Archives for June 2009

The Power of 8

Brendan Crowther Brendan Crowther | 10:33 UK time, Monday, 29 June 2009

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If you see a particularly colourful newspaper lying on the desks of the 'great' and the 'good' over the next few months it could well be the AHRC/BBC Knowledge Exchange Programme's new publication, 8 (#8essays).


8 is a way of sharing all the lessons learned from our collaboration with the AHRC and making sure that the research findings produced by the funded projects are made the best use of. It contains articles from the likes of Bill Thompson, Kathryn Corrick and Pat Kane on, amongst other things, media literacy, the ethics of play and digital inclusion. There are contact details for all researchers involved in the studies and an official view of KEP's aims from the lead AHRC and BBC partners. There's also a graphical representation of one of the projects - a collaboration between the production team working on CBBC's virtual word for children, Adventure Rock, and the University of Westminster - which shows the connections and influence a collaborative project builds over time.

The KEP is a pilot programme. It has shown that deep level academic analyses of BBC services are of incredible value to both the BBC and its audiences. It provides a key to unlocking the full business potential of digital media and has the potential to reshape how we deliver future content, in ways we can all be a part of. We hope that the KEP will act as a springboard for BBC Research & Development in its work to remain at the cutting edge of the collaboration and innovation agendas. This very much relies on our stakeholders being made aware of the programme and its successes. Our hope is that 8 will encourage them to sit up and take notice.

You can download a PDF copy of 8 here. If you'd like a copy of the actual newspaper please contact from BBC R&D's Innovation Culture. The research studies themselves are all available in the box on the right. 8 was produced in association with the Newspaper Club.

Into Uncharted Waters; heading up Knowledge Transfer at the AHRC

Joanna Pollock Joanna Pollock | 11:37 UK time, Thursday, 11 June 2009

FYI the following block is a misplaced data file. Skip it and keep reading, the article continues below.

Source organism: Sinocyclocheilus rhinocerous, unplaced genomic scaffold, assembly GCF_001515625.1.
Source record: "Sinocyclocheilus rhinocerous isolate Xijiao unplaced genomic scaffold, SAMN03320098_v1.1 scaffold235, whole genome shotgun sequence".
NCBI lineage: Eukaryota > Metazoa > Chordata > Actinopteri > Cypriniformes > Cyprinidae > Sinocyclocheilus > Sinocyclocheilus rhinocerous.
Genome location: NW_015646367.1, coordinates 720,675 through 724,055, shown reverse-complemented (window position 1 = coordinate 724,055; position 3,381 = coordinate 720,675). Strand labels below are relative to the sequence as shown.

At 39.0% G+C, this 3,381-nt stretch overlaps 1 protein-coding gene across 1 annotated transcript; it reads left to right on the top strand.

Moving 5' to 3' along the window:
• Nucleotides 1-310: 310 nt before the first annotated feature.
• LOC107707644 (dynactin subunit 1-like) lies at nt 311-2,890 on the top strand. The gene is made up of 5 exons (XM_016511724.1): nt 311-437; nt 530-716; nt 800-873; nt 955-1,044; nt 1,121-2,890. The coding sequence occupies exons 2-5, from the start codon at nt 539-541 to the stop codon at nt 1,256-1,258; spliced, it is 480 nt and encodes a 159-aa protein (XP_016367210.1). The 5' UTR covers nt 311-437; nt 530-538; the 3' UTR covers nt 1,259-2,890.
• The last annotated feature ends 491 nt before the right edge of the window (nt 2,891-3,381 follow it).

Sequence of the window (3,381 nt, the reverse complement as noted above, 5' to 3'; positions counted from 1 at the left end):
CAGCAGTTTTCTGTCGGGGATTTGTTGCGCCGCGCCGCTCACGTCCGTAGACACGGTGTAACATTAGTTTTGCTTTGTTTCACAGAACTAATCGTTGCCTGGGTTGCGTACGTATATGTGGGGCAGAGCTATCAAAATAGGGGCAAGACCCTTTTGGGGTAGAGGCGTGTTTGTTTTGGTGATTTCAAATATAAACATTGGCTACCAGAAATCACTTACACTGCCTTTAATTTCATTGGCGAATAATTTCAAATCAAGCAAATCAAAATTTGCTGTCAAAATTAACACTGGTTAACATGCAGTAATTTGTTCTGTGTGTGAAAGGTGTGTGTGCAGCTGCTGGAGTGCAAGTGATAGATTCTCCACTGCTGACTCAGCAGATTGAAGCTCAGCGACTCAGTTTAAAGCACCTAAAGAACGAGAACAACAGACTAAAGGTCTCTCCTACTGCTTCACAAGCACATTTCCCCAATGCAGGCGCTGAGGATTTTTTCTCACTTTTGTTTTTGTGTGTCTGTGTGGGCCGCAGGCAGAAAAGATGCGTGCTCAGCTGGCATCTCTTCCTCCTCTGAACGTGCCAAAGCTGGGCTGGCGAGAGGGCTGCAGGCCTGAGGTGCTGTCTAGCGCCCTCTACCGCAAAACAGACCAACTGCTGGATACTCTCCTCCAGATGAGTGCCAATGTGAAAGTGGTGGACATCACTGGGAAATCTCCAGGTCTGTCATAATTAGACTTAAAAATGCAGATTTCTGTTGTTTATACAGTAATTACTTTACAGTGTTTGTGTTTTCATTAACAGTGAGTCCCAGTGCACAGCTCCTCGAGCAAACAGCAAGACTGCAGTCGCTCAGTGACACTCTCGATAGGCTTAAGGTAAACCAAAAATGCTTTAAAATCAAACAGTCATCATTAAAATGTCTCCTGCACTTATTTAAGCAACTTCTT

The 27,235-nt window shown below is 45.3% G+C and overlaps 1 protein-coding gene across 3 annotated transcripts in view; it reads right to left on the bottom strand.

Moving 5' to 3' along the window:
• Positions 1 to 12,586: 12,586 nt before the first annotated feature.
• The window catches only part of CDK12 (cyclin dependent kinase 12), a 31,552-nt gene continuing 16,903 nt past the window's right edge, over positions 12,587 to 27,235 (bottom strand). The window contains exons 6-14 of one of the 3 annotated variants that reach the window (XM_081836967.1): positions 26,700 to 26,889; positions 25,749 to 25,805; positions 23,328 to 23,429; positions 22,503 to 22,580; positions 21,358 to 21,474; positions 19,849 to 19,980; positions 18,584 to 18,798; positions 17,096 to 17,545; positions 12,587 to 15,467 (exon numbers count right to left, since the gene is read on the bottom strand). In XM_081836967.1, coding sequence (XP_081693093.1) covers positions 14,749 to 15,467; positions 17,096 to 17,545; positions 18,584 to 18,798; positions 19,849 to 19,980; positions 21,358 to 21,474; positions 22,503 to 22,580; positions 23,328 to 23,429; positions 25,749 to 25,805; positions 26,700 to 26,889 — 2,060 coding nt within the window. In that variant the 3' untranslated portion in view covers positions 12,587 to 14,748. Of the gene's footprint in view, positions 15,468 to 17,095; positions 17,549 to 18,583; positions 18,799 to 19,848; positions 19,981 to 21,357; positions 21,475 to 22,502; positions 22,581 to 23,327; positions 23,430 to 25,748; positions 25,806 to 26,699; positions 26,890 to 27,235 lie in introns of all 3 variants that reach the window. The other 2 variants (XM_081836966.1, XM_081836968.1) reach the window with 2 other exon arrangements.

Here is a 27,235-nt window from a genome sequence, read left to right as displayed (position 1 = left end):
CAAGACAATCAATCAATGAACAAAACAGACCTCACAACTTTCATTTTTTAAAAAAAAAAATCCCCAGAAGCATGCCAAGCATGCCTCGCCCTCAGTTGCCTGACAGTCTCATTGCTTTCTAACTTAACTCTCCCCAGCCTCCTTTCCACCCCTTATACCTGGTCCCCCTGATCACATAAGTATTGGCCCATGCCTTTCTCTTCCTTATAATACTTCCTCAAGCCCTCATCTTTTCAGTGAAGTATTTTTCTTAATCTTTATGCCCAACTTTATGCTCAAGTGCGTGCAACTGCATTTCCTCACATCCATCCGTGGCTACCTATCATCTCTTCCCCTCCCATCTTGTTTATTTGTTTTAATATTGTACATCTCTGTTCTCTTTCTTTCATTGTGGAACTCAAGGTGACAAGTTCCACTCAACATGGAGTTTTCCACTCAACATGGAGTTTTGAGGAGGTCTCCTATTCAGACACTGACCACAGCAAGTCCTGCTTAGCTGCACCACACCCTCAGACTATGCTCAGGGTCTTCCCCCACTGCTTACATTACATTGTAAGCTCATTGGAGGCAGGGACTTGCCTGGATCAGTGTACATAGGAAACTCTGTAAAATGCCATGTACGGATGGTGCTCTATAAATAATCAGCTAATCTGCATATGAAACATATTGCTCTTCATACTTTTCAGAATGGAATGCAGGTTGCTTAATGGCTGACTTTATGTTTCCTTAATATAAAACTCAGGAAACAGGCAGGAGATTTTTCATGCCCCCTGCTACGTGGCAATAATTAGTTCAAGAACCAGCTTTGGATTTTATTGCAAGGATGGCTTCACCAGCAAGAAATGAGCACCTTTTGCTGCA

Susan Amor is the Head of Knowledge Transfer at the AHRC. Here she gives her thoughts on the KEP partnership from her current position, while drawing on her experience as Knowledge Transfer Programme Manager responsible for the development of the scheme until I took over.


The Arts and Humanities Research Council (AHRC) and BBC Future Media and Technology (FM&T) have been working together since 2005 to develop a long-term collaborative strategic research partnership underpinned by AHRC's strategy to enable collaborative research and development in the arts and humanities. BBC FM&T were actively seeking to exchange knowledge and develop new research and development collaborations with academic partners in the arts and humanities to consolidate and extend the BBC's public value in the digital age. The AHRC is working to address barriers to innovation in the Creative Industries and this joint initiative with BBC Future Media and Technology is providing a valuable platform for scoping a framework for innovative collaborative funding programmes.

Since I joined the AHRC in May 2006, I have been directly involved in the scoping, development and delivery of the Knowledge Exchange Programme (KEP) leading for the AHRC and working in partnership with Rowena and Brendan at the BBC. I believe that the success of the AHRC/BBC collaboration and the KEP has been due to the inclusive shaping and dedicated relationship building by both organisations from the early, exploratory stages through to present day and this is essentially down the people involved although we didn't always get everything right first time!